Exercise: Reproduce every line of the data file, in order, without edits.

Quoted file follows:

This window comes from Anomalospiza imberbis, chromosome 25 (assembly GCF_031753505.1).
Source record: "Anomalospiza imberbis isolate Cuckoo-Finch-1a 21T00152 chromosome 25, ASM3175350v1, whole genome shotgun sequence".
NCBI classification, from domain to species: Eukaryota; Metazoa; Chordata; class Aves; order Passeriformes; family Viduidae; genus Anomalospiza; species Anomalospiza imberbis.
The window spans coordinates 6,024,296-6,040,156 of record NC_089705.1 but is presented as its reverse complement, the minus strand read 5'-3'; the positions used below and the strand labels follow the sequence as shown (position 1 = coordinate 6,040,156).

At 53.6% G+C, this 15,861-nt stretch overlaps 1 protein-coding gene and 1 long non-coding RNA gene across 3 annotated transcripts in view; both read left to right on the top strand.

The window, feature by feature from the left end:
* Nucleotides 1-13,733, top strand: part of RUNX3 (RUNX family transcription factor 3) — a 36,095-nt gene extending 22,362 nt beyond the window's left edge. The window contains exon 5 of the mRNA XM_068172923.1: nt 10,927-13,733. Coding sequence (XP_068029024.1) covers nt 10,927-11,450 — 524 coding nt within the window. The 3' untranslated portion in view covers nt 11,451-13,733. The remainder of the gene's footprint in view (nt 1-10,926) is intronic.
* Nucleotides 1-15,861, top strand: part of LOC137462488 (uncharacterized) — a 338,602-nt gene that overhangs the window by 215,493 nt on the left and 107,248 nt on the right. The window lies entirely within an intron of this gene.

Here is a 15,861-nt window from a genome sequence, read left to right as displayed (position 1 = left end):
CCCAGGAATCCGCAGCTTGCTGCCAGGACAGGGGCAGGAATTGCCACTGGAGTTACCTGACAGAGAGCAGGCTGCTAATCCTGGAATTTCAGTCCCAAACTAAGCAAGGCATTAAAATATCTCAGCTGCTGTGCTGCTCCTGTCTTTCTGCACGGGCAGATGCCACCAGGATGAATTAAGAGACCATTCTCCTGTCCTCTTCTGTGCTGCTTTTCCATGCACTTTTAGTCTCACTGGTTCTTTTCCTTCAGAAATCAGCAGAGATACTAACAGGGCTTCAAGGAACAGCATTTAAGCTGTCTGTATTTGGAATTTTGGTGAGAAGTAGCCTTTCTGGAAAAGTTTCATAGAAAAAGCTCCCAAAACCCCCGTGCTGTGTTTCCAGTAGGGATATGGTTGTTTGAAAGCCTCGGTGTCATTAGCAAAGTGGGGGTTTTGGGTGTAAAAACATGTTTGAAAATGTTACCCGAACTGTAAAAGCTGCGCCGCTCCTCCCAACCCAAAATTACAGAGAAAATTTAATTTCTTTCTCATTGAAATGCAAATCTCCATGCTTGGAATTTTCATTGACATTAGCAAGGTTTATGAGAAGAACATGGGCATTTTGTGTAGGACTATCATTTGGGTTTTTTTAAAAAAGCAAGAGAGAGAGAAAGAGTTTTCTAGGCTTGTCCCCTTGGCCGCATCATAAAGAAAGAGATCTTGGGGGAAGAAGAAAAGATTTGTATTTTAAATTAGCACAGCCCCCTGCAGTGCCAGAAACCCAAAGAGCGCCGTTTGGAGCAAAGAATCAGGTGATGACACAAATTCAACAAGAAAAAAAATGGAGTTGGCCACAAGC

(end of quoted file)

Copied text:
This window comes from Anomalospiza imberbis, chromosome 25 (assembly GCF_031753505.1).
Source record: "Anomalospiza imberbis isolate Cuckoo-Finch-1a 21T00152 chromosome 25, ASM3175350v1, whole genome shotgun sequence".
NCBI classification, from domain to species: Eukaryota; Metazoa; Chordata; class Aves; order Passeriformes; family Viduidae; genus Anomalospiza; species Anomalospiza imberbis.
The window spans coordinates 6,024,296-6,040,156 of record NC_089705.1 but is presented as its reverse complement, the minus strand read 5'-3'; the positions used below and the strand labels follow the sequence as shown (position 1 = coordinate 6,040,156).

At 53.6% G+C, this 15,861-nt stretch overlaps 1 protein-coding gene and 1 long non-coding RNA gene across 3 annotated transcripts in view; both read left to right on the top strand.

The window, feature by feature from the left end:
* Nucleotides 1-13,733, top strand: part of RUNX3 (RUNX family transcription factor 3) — a 36,095-nt gene extending 22,362 nt beyond the window's left edge. The window contains exon 5 of the mRNA XM_068172923.1: nt 10,927-13,733. Coding sequence (XP_068029024.1) covers nt 10,927-11,450 — 524 coding nt within the window. The 3' untranslated portion in view covers nt 11,451-13,733. The remainder of the gene's footprint in view (nt 1-10,926) is intronic.
* Nucleotides 1-15,861, top strand: part of LOC137462488 (uncharacterized) — a 338,602-nt gene that overhangs the window by 215,493 nt on the left and 107,248 nt on the right. The window lies entirely within an intron of this gene.

Here is a 15,861-nt window from a genome sequence, read left to right as displayed (position 1 = left end):
CCCAGGAATCCGCAGCTTGCTGCCAGGACAGGGGCAGGAATTGCCACTGGAGTTACCTGACAGAGAGCAGGCTGCTAATCCTGGAATTTCAGTCCCAAACTAAGCAAGGCATTAAAATATCTCAGCTGCTGTGCTGCTCCTGTCTTTCTGCACGGGCAGATGCCACCAGGATGAATTAAGAGACCATTCTCCTGTCCTCTTCTGTGCTGCTTTTCCATGCACTTTTAGTCTCACTGGTTCTTTTCCTTCAGAAATCAGCAGAGATACTAACAGGGCTTCAAGGAACAGCATTTAAGCTGTCTGTATTTGGAATTTTGGTGAGAAGTAGCCTTTCTGGAAAAGTTTCATAGAAAAAGCTCCCAAAACCCCCGTGCTGTGTTTCCAGTAGGGATATGGTTGTTTGAAAGCCTCGGTGTCATTAGCAAAGTGGGGGTTTTGGGTGTAAAAACATGTTTGAAAATGTTACCCGAACTGTAAAAGCTGCGCCGCTCCTCCCAACCCAAAATTACAGAGAAAATTTAATTTCTTTCTCATTGAAATGCAAATCTCCATGCTTGGAATTTTCATTGACATTAGCAAGGTTTATGAGAAGAACATGGGCATTTTGTGTAGGACTATCATTTGGGTTTTTTTAAAAAAGCAAGAGAGAGAGAAAGAGTTTTCTAGGCTTGTCCCCTTGGCCGCATCATAAAGAAAGAGATCTTGGGGGAAGAAGAAAAGATTTGTATTTTAAATTAGCACAGCCCCCTGCAGTGCCAGAAACCCAAAGAGCGCCGTTTGGAGCAAAGAATCAGGTGATGACACAAATTCAACAAGAAAAAAAATGGAGTTGGCCACAAGC